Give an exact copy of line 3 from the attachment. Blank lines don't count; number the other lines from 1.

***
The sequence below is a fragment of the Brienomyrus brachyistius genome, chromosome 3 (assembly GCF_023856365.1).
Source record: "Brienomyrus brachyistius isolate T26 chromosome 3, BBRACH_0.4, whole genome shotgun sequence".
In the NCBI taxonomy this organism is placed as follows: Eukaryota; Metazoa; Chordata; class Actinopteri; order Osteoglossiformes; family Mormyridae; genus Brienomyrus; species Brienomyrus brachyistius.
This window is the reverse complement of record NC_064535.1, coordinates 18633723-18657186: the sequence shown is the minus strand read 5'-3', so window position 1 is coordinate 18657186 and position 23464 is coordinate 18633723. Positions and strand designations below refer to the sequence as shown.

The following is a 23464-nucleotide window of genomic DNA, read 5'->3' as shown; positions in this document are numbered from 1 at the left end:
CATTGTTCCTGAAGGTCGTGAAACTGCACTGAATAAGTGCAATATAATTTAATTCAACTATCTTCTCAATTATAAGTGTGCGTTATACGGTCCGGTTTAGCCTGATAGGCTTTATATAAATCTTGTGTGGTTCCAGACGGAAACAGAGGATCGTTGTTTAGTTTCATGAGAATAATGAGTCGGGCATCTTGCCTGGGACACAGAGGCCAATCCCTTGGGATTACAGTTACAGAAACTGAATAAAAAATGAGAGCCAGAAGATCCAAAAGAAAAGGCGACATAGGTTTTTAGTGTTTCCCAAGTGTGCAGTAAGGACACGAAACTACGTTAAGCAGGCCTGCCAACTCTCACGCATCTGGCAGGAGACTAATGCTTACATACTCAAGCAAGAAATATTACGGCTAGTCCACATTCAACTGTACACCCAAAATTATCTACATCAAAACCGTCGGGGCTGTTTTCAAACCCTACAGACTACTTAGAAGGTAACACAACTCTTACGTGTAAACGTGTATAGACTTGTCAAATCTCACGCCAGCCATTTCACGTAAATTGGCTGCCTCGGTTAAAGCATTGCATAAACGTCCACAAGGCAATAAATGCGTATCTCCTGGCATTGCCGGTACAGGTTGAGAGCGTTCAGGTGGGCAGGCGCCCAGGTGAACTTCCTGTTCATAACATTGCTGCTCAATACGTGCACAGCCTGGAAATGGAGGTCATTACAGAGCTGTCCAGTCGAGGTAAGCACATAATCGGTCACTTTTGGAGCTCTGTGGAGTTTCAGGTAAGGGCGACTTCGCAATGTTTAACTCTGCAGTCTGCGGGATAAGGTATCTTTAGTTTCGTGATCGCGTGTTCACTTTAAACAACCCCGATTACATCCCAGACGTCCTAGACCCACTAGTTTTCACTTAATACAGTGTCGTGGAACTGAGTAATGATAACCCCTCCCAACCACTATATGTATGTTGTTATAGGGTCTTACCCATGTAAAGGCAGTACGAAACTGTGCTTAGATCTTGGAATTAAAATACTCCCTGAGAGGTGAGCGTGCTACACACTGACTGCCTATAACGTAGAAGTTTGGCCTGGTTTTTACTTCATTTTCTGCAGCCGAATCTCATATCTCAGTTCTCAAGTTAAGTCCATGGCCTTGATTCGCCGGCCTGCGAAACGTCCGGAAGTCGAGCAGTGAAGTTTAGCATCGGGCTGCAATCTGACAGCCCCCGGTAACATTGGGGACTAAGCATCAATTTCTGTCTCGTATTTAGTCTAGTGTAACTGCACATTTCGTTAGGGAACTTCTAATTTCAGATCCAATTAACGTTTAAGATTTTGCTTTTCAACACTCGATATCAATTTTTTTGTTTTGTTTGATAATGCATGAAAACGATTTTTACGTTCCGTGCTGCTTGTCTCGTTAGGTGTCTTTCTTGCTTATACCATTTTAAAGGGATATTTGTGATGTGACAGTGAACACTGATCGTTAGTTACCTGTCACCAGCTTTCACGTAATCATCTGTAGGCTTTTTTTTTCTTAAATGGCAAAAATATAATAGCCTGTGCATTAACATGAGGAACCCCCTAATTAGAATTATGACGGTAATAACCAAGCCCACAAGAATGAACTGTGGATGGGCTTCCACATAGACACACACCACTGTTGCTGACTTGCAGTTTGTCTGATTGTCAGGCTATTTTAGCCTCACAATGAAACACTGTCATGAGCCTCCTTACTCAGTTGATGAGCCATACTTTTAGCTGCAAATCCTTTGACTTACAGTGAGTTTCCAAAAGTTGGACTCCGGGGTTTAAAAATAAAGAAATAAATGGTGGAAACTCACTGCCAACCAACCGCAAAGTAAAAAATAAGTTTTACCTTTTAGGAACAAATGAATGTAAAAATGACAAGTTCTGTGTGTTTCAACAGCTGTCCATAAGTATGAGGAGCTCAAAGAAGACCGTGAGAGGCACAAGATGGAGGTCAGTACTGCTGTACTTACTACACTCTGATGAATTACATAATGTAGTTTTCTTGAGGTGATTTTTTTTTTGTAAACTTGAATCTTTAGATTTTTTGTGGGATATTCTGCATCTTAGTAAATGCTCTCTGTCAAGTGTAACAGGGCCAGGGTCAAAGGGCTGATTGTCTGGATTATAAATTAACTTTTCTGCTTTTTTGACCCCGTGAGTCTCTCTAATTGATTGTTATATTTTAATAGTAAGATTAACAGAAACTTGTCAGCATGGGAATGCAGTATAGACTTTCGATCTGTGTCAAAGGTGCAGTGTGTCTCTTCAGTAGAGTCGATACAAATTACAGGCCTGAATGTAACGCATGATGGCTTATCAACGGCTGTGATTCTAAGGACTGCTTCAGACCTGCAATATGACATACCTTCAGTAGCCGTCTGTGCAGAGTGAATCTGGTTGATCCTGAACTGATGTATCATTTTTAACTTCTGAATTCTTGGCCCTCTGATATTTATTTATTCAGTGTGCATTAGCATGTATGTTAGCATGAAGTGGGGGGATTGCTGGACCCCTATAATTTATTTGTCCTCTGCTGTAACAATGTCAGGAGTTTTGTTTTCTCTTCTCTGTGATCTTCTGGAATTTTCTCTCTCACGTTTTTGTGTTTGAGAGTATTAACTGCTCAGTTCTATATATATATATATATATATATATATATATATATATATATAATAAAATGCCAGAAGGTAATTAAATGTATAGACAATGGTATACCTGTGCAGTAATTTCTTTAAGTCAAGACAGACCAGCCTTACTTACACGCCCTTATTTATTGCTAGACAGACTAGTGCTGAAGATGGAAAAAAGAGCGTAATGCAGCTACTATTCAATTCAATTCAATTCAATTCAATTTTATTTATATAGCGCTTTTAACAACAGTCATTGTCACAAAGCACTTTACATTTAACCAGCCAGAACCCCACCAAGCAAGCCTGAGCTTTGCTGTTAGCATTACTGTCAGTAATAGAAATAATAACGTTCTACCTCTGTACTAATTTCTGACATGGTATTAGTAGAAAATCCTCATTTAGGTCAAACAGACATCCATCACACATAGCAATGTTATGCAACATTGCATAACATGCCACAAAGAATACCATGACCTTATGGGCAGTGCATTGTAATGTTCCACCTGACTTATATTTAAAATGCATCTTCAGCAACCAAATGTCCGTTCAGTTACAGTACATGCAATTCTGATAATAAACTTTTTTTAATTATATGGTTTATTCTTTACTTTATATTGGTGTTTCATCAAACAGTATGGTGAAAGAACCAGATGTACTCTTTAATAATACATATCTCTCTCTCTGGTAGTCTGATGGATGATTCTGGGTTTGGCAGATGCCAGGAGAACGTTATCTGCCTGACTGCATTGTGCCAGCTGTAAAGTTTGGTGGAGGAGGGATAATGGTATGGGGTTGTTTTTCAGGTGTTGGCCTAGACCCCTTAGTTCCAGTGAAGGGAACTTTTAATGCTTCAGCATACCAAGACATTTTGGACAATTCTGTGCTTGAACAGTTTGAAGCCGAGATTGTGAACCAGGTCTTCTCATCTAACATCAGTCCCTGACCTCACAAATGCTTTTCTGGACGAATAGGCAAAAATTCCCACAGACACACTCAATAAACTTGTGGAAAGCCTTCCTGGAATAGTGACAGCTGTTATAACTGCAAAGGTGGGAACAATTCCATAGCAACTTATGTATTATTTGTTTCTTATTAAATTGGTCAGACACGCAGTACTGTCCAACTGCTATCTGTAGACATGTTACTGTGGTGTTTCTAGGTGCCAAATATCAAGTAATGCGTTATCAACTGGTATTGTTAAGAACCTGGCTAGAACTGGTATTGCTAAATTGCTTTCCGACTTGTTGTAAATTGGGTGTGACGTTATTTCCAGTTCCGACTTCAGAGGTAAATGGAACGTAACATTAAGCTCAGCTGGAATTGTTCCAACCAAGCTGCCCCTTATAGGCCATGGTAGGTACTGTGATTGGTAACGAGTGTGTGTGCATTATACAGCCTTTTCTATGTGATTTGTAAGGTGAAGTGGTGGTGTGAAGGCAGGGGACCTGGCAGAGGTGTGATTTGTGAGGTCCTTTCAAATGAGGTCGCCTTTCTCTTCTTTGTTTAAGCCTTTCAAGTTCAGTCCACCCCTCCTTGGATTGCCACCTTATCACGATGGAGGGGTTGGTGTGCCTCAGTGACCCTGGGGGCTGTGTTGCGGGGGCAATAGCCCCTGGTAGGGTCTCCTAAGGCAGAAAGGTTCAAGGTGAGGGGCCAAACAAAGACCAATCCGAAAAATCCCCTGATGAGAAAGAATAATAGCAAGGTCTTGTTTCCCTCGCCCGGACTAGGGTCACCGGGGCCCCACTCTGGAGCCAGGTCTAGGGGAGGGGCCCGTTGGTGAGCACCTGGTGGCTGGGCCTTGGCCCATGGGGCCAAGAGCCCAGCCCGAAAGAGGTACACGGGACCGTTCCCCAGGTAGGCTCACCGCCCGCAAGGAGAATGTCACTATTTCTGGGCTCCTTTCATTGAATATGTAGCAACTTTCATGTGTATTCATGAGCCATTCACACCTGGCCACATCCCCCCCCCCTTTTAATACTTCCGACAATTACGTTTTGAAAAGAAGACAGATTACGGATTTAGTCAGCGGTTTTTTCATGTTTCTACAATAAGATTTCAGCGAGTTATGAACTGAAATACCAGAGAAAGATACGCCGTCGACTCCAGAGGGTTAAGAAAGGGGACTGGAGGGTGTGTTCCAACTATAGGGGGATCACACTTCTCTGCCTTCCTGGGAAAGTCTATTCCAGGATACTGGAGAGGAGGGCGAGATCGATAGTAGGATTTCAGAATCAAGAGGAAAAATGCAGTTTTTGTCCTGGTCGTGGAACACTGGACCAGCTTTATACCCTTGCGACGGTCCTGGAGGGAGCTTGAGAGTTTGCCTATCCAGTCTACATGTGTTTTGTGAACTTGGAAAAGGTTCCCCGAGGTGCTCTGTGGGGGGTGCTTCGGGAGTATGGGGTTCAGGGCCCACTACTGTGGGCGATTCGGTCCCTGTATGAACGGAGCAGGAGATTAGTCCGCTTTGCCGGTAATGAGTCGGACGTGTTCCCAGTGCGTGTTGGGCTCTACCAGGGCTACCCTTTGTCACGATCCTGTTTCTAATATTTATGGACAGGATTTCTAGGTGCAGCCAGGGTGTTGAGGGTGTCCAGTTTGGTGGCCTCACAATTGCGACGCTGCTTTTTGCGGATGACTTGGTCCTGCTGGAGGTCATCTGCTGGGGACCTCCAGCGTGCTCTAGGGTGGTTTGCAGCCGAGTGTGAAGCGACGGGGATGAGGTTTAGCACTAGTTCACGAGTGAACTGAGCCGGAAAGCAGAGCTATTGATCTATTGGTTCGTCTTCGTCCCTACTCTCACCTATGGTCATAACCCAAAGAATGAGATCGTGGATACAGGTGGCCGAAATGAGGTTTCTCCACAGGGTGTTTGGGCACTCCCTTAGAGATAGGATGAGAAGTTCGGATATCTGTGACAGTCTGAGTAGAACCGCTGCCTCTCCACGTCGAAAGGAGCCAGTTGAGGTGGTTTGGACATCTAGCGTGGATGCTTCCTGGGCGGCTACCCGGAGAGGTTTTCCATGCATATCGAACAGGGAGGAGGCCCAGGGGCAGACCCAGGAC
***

In the NCBI taxonomy this organism is placed as follows: Eukaryota; Metazoa; Chordata; class Actinopteri; order Osteoglossiformes; family Mormyridae; genus Brienomyrus; species Brienomyrus brachyistius.